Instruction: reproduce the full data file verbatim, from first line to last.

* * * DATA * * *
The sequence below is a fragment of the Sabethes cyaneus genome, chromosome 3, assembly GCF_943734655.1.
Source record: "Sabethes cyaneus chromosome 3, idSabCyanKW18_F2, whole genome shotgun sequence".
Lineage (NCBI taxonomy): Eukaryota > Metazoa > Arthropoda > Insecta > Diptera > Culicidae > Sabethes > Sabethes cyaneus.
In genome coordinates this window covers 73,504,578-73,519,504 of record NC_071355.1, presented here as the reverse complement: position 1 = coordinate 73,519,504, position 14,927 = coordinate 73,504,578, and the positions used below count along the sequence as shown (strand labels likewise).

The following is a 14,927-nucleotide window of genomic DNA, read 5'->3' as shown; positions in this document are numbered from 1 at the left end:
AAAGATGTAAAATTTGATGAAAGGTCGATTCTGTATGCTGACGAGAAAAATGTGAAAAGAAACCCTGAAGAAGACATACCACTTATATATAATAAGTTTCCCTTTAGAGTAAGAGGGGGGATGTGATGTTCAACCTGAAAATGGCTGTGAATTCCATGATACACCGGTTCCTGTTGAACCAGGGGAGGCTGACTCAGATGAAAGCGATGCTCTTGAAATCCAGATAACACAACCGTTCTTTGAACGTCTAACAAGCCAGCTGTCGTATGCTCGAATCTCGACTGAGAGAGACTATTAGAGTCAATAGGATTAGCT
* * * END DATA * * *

The sequence below is a fragment of the Sabethes cyaneus genome, chromosome 3, assembly GCF_943734655.1.
Source record: "Sabethes cyaneus chromosome 3, idSabCyanKW18_F2, whole genome shotgun sequence".
Lineage (NCBI taxonomy): Eukaryota > Metazoa > Arthropoda > Insecta > Diptera > Culicidae > Sabethes > Sabethes cyaneus.
In genome coordinates this window covers 73,504,578-73,519,504 of record NC_071355.1, presented here as the reverse complement: position 1 = coordinate 73,519,504, position 14,927 = coordinate 73,504,578, and the positions used below count along the sequence as shown (strand labels likewise).

The following is a 14,927-nucleotide window of genomic DNA, read 5'->3' as shown; positions in this document are numbered from 1 at the left end:
AAAGATGTAAAATTTGATGAAAGGTCGATTCTGTATGCTGACGAGAAAAATGTGAAAAGAAACCCTGAAGAAGACATACCACTTATATATAATAAGTTTCCCTTTAGAGTAAGAGGGGGGATGTGATGTTCAACCTGAAAATGGCTGTGAATTCCATGATACACCGGTTCCTGTTGAACCAGGGGAGGCTGACTCAGATGAAAGCGATGCTCTTGAAATCCAGATAACACAACCGTTCTTTGAACGTCTAACAAGCCAGCTGTCGTATGCTCGAATCTCGACTGAGAGAGACTATTAGAGTCAATAGGATTAGCT